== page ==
Greece has decided to introduce stricter tourism-related measures after the number of COVID-19 cases increased when it opened to visitors again on June 15. It has announced that it will increase testing at the country's borders with Bulgaria and Albania, because infections related to tourism from the Balkans have recently increased.
By June 18, World Health Organization figures revealed a rise in cases of the virus of 293% in the country, and there are currently more active cases of the virus in Greece than at any other point during the pandemic. Local health authorities have reported that more than 100 tourists have tested positive for the virus since reopening its borders. Government spokesman, Stelios Petsas, said that the new measures are being implemented as authorities have recorded four times as many positive coronavirus tests at the Greek-Bulgarian border crossing of Promachonas than at Athens' International Airport between July 1 to 11.
Petsas also said that the authenticity of the negative test results presented by travelers at Promachonas will be verified, and it will increase checks at the border crossings of Kakavia and Krystalopigi. Greece will allow direct flights from the UK and Sweden as of July 15 and July 22 respectively, provided travelers can show a negative coronavirus test. It is also considering opening to travelers from the US at the end of July.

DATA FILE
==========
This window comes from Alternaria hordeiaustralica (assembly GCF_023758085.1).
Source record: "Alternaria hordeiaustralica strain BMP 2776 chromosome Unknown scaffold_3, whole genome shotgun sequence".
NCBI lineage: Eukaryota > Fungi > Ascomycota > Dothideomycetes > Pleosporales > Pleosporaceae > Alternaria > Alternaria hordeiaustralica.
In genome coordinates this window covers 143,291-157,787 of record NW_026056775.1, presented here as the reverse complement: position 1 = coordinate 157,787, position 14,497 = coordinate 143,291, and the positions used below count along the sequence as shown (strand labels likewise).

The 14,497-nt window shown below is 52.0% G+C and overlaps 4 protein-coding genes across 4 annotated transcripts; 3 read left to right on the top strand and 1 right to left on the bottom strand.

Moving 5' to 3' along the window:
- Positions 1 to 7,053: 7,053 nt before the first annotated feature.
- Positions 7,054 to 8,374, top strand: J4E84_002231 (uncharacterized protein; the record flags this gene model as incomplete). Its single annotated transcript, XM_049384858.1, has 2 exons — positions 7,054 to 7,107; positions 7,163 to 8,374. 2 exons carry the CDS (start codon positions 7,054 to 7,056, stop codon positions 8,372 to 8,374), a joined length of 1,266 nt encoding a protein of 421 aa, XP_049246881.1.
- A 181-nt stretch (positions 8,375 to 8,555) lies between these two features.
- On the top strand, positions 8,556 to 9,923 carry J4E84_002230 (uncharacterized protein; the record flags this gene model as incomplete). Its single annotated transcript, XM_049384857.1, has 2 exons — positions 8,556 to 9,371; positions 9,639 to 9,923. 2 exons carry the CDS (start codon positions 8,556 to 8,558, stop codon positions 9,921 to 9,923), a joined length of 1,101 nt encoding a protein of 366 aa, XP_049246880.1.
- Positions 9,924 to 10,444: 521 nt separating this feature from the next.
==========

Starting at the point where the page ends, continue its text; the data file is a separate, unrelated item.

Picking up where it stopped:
The Greek minister for tourism, Haris Theocharis, has indicated that a 72-hour coronavirus test is being considered for travelers from countries currently not allowed into Greece. “This year, the environment is complex and constantly changing," he said. "We want to open with health security, but not all parameters are controlled by us, since we see that countries that long ago had health control, now do not have it. We continue to fight to have a better opening of the borders and we are considering in every way to open for the other countries that we have now closed, with the 72-hour test.
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